Hello dear readers! So glad you could join me in my first episode of #StoryTime! What I will tattle tale about for this article is my first time being a student in animation class and my fun experiences.
Animation, according to Wikipedia, is a dynamic medium in which images or objects are manipulated to appear as moving images.
Me? I’ve NEVER been to a workshop about animating. I’ve always loved drawing and attempted doing simple animations myself. But I haven’t improved ever since my first time trying it, so I gave up. But since I always saw animations on Youtube or other social media platforms, I was then driven to work on some short clips with moving images that I had hand drawn. So when I was informed that there was going to be an animation workshop somewhere, I was shook. What made me even more shook? Knowing that the mentor was a director and creator of a Filipino CGI Animated film! Crazy! And for sure, I knew I would want to learn now. Later on, my mother told me that I was going to that very class the next day.
At first, I felt that I couldn’t cope very well with the upcoming lessons, since I wasn’t present on the first day of classes, for a very particular reason (which you will find out in #StoryTime episode 2!). But then I noticed the class was filled with young kids. Only around 2-3 people there were my age. I then thought that was sort of an advantage.
On my first day, I learned how to make a simple flipbook animation, involving a moving drawing. We used a deck of cut paper, folder binders or clips, pencils, and markers. The animation was first sampled and demonstrated to us, and I got giddy for I was excited to make one. When we were making our flipbook magic into progress, all sorts of ideas were flying through my head, like maybe Spiderman swinging using his web, or maybe little BT21 Tata smashing his face into the screen. I thought it was a little tough and time consuming, so my mentor told me to try keeping it simple and easy to make. And the story I had was somewhat brutal: A hopping bunny was crushed by a car, with his blood splashing. Absurd, right? After that, many kids were amused and even the mentors had some laughs. The next thing I learned was the step by step walking cycle, which I’m glad I’ve finally mastered now. I’ve done a few animations of some characters walking in the past, but I just couldn’t seem to make it smooth, and I was worried even tutorials on the net just boggle my head. Thankfully, I kind of understand the basics.
The next session, we were told to build a story. There was a box, and there was a random set of papers. Each student picked papers, and we were cackling about the writings we received. The teacher then told us to stick those papers on the storyboard since we were making a collaborative mini movie involving a penguin. The story we formed was just so bonkers that I can’t even explain how it goes! Different scenes were then assigned to us to animate, and I was making the opening sequence. I was then trying to think of a nice title, like the Bizzare Adventures of Mr. Penguin, since the story involved the penguin exploding, getting turned into a bear, being stomped on by a giant foot and more randomness. But then I stuck to Oh No, Mr. Penguin instead. On the next day, we also learned how to make a stop-motion animation, where you take pictures of clay figures using an app, and moving their parts to make them move when the pictures are compiled. I made a bunny eating ice cream, which was then stolen by a cat. But then the cat was punched in the face. Many kids laughed at my work (in a good way), and the teachers complimented my video.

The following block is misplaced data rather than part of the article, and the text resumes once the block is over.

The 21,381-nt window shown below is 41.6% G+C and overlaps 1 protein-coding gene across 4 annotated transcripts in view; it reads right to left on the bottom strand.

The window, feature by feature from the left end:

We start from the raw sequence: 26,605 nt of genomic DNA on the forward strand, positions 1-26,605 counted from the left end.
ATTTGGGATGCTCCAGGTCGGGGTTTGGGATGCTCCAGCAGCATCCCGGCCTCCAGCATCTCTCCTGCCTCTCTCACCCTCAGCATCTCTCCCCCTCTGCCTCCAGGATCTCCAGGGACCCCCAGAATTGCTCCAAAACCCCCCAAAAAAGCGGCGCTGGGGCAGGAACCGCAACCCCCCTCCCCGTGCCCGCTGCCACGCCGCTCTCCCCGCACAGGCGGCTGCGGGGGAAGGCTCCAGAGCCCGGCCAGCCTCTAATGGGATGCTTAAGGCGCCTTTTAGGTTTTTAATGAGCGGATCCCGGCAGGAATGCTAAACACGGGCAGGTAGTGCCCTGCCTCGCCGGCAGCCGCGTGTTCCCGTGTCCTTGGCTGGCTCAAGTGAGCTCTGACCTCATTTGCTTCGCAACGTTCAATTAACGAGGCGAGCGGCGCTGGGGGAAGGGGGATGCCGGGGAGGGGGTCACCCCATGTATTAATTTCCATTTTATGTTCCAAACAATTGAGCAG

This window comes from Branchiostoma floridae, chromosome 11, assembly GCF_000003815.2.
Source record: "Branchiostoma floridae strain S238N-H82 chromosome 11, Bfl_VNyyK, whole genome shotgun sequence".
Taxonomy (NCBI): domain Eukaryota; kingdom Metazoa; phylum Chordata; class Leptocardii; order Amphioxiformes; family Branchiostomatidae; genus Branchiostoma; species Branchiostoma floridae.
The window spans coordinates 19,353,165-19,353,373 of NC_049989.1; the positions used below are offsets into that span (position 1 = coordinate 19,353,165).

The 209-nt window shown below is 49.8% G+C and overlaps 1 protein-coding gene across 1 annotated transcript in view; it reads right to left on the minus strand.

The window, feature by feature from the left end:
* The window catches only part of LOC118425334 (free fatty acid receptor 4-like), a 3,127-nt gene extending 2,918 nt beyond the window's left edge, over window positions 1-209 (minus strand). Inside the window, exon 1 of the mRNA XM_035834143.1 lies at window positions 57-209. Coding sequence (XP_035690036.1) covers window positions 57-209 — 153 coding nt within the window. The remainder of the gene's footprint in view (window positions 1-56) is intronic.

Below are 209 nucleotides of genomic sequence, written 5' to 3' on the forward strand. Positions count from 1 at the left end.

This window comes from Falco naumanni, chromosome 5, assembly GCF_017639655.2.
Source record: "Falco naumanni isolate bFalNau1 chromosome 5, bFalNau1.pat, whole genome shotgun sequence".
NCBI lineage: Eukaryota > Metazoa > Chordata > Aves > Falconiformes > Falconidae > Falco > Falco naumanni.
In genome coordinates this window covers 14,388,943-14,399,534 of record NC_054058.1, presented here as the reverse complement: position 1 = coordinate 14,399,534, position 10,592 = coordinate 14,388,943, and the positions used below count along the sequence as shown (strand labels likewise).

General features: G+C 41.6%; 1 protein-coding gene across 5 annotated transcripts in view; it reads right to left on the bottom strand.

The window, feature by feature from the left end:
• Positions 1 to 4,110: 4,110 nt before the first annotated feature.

The last session was a pretty fun class. We were teamed into groups of 4 or 5, and we made a mini-movie using stop motion. I was asked to lead, so I assigned my members to do different tasks, such as making the characters, arranging the setting, thinking of a storyboard and storyline.
Our team did a pretty good job as amateurs in the animation world, and our movie was chosen to go last at the exhibit day because it was best. We made a short horror film about a girl hiding from a monster.
In this class, I actually improved on things I wasn’t too good at. I’m really glad I got to know more about what it is like being an animator in progress. To be honest, that stuff I made really required time and patience. But don’t forget! That was just for beginners! Now I wonder what it’s really like being in an actual studio, with an actual set. This was just a first attempt. See you in the next #StoryTime!